This pre-clinical [31, 35] and clinical evidence [34, 36, 37] suggests that targeting the Ras/Raf/MEK/ERK pathway in combination with chemotherapy is an attractive therapy option to investigate in this disease setting. We therefore hypothesise that selumetinib in combination with dacarbazine, an alkylating agent approved for use in the treatment of advanced melanoma [38] (NCCN Practice Guidelines in Oncology melanoma version 4.2014 [www.nccn.org/professionals/physician_gls/pdf/melanoma.pdf]), may offer improved clinical outcomes in patients with metastatic uveal melanoma versus dacarbazine alone.

Methods/Design

Study objectives

The primary objective is to assess the efficacy of selumetinib in combination with dacarbazine compared with placebo in combination with dacarbazine in terms of PFS in patients with metastatic uveal melanoma (Table 1). Assessment will be by blinded independent central review (BICR) of computed tomography (CT) or magnetic resonance imaging (MRI) scans according to RECIST v1.1.
Table 1

Key study objectives

Primary objective

Exploratory objectives

• Progression-free survival

• Overall survival adjusting for the impact of treatment options available post-progression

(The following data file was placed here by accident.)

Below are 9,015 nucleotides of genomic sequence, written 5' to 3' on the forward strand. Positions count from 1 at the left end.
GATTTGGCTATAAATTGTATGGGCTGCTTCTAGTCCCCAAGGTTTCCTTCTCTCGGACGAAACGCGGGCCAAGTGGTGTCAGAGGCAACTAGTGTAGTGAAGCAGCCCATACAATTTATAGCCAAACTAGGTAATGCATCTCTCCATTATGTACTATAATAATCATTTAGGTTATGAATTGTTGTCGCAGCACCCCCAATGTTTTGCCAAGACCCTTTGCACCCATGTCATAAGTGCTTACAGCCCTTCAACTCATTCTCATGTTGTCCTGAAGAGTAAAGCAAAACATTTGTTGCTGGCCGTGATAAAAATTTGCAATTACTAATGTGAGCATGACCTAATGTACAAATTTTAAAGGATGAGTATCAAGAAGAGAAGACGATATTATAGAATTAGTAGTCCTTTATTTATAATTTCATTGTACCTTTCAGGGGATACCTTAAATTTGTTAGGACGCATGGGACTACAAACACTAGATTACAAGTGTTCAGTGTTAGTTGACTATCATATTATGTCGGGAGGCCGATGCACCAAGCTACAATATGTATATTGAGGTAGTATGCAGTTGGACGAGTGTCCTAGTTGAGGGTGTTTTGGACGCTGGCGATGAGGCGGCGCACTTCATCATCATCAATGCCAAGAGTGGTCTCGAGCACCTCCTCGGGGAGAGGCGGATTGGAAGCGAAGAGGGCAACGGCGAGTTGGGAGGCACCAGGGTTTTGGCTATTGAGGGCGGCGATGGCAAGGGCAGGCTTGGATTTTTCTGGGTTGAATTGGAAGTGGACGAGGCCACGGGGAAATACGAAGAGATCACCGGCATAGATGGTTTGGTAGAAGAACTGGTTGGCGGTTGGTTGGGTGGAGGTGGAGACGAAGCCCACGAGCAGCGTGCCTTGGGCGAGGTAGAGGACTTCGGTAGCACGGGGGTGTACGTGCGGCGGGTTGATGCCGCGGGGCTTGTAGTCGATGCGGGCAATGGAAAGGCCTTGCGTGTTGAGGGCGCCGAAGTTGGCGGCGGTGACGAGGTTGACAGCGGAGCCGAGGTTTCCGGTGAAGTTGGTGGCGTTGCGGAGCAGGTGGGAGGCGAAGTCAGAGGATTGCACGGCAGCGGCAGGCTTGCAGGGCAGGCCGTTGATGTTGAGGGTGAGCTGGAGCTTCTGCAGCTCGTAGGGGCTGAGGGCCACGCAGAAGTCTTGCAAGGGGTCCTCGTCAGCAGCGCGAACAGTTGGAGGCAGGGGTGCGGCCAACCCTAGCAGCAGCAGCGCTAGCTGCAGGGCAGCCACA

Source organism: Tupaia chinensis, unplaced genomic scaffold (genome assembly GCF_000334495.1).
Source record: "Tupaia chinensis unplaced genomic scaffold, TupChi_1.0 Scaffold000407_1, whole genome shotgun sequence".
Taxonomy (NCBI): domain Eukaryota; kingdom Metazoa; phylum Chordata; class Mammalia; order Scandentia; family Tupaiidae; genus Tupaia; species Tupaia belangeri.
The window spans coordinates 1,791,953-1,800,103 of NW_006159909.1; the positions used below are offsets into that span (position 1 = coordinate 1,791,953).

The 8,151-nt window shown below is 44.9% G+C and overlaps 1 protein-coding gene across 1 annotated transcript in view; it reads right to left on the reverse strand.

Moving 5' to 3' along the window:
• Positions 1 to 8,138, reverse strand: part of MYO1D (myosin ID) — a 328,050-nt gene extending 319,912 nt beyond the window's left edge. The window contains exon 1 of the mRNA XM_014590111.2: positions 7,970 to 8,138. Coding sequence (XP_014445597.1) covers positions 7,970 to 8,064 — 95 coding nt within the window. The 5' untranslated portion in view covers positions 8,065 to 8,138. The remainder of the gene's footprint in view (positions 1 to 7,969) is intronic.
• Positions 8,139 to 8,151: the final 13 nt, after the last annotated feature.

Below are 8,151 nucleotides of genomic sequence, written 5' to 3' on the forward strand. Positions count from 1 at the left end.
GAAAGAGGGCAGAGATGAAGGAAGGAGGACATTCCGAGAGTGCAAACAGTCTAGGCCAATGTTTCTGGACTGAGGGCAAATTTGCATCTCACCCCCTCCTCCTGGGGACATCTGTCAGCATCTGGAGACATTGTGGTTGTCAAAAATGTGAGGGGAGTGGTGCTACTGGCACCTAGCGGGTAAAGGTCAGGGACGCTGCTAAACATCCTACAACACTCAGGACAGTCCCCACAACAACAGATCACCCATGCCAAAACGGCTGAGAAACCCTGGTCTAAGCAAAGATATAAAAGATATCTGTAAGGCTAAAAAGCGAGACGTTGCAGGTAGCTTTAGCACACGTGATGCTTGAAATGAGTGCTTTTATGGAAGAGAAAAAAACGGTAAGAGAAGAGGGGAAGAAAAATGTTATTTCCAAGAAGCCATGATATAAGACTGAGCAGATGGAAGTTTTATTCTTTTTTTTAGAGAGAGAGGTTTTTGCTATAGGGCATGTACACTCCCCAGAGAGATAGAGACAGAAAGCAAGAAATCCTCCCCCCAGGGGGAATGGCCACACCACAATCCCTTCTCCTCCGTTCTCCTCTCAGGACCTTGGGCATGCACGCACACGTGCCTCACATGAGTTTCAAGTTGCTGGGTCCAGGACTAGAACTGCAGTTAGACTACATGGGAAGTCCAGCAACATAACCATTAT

Secondary objectives

• Symptoms and HRQoL using the EORTC-QLQC30 v3

• Objective response rate

• Hospital-related resource use and health state utility

• Duration of response

• Pharmacokinetics versus clinical outcomes, efficacy, AEs and/or safety parameters

• Change in tumour size at Week 6

• Explore MEK pathway mutations in GNAQ and GNA11

• Overall survival

• Biomarkers for response or development of cancer

• Safety and tolerability profile

• Host genetic polymorphisms

AE adverse event, EORTC-QLQC30 v3 European Organisation for Research and Treatment of Cancer 30-item core quality of life questionnaire version 3, GNAQ guanidine nucleotide binding protein (G protein), Q polypeptide 1, GNA11 G protein alpha 11, HRQoL health-related quality of life

Secondary objectives include further assessment of efficacy in terms of OS and objective response rate (ORR), duration of response (DoR), change in tumour size at Week 6, safety and tolerability. Exploratory objectives include assessment of mutations in GNAQ/GNA11, health-related quality of life (HRQoL) and biomarkers for response or development of cancer.

Trial design and treatment plan

SUMIT (NCT01974752) is a randomised, international, double-blind, placebo-controlled phase III study assessing the efficacy and safety of selumetinib (75 mg, twice daily on a continuous oral administration) in combination with dacarbazine (1000 mg/m2, intravenously on Day 1 of every 21-day cycle) compared with matched placebo in combination with dacarbazine (same schedule) in patients who have not previously had a systemic therapy for metastatic uveal melanoma (Fig. 1).